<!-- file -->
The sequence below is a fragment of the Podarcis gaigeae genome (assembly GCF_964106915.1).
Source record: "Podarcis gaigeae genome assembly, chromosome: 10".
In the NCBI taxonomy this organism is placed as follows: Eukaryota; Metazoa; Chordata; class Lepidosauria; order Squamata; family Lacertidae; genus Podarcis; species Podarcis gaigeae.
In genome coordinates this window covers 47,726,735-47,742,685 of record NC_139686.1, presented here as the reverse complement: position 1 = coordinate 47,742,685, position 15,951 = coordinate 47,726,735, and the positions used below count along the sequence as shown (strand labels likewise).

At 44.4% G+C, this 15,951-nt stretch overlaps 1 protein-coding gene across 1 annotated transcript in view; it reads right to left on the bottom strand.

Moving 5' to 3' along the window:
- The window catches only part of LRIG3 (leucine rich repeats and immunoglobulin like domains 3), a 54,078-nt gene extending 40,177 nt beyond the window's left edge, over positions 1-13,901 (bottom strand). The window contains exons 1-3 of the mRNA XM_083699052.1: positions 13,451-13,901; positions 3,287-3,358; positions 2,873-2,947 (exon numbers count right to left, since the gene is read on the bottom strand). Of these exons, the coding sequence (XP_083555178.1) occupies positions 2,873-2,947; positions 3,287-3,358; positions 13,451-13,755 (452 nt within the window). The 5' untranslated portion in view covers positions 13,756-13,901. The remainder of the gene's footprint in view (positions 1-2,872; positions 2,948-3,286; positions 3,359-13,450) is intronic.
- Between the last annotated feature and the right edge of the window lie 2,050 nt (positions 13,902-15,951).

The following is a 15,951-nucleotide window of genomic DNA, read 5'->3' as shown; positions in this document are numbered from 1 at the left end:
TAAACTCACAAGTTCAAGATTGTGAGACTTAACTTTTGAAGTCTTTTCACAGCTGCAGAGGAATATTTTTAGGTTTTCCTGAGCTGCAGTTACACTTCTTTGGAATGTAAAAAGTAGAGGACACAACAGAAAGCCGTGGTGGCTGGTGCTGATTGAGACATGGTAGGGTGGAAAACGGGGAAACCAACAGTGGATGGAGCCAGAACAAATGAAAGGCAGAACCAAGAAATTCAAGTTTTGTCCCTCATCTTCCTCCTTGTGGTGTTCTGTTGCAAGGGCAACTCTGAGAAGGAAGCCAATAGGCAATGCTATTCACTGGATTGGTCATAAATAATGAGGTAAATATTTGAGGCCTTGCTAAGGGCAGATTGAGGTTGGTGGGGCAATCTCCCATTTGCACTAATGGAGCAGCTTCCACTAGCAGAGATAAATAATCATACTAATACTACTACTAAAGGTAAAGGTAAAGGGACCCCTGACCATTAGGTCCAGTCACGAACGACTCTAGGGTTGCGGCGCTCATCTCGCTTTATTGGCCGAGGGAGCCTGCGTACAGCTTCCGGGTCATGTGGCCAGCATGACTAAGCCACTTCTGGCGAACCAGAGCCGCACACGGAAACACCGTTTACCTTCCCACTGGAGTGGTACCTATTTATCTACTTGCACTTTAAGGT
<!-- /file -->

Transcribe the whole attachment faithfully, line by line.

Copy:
The sequence below is a fragment of the Podarcis gaigeae genome (assembly GCF_964106915.1).
Source record: "Podarcis gaigeae genome assembly, chromosome: 10".
In the NCBI taxonomy this organism is placed as follows: Eukaryota; Metazoa; Chordata; class Lepidosauria; order Squamata; family Lacertidae; genus Podarcis; species Podarcis gaigeae.
In genome coordinates this window covers 47,726,735-47,742,685 of record NC_139686.1, presented here as the reverse complement: position 1 = coordinate 47,742,685, position 15,951 = coordinate 47,726,735, and the positions used below count along the sequence as shown (strand labels likewise).

At 44.4% G+C, this 15,951-nt stretch overlaps 1 protein-coding gene across 1 annotated transcript in view; it reads right to left on the bottom strand.

Moving 5' to 3' along the window:
- The window catches only part of LRIG3 (leucine rich repeats and immunoglobulin like domains 3), a 54,078-nt gene extending 40,177 nt beyond the window's left edge, over positions 1-13,901 (bottom strand). The window contains exons 1-3 of the mRNA XM_083699052.1: positions 13,451-13,901; positions 3,287-3,358; positions 2,873-2,947 (exon numbers count right to left, since the gene is read on the bottom strand). Of these exons, the coding sequence (XP_083555178.1) occupies positions 2,873-2,947; positions 3,287-3,358; positions 13,451-13,755 (452 nt within the window). The 5' untranslated portion in view covers positions 13,756-13,901. The remainder of the gene's footprint in view (positions 1-2,872; positions 2,948-3,286; positions 3,359-13,450) is intronic.
- Between the last annotated feature and the right edge of the window lie 2,050 nt (positions 13,902-15,951).

The following is a 15,951-nucleotide window of genomic DNA, read 5'->3' as shown; positions in this document are numbered from 1 at the left end:
TAAACTCACAAGTTCAAGATTGTGAGACTTAACTTTTGAAGTCTTTTCACAGCTGCAGAGGAATATTTTTAGGTTTTCCTGAGCTGCAGTTACACTTCTTTGGAATGTAAAAAGTAGAGGACACAACAGAAAGCCGTGGTGGCTGGTGCTGATTGAGACATGGTAGGGTGGAAAACGGGGAAACCAACAGTGGATGGAGCCAGAACAAATGAAAGGCAGAACCAAGAAATTCAAGTTTTGTCCCTCATCTTCCTCCTTGTGGTGTTCTGTTGCAAGGGCAACTCTGAGAAGGAAGCCAATAGGCAATGCTATTCACTGGATTGGTCATAAATAATGAGGTAAATATTTGAGGCCTTGCTAAGGGCAGATTGAGGTTGGTGGGGCAATCTCCCATTTGCACTAATGGAGCAGCTTCCACTAGCAGAGATAAATAATCATACTAATACTACTACTAAAGGTAAAGGTAAAGGGACCCCTGACCATTAGGTCCAGTCACGAACGACTCTAGGGTTGCGGCGCTCATCTCGCTTTATTGGCCGAGGGAGCCTGCGTACAGCTTCCGGGTCATGTGGCCAGCATGACTAAGCCACTTCTGGCGAACCAGAGCCGCACACGGAAACACCGTTTACCTTCCCACTGGAGTGGTACCTATTTATCTACTTGCACTTTAAGGT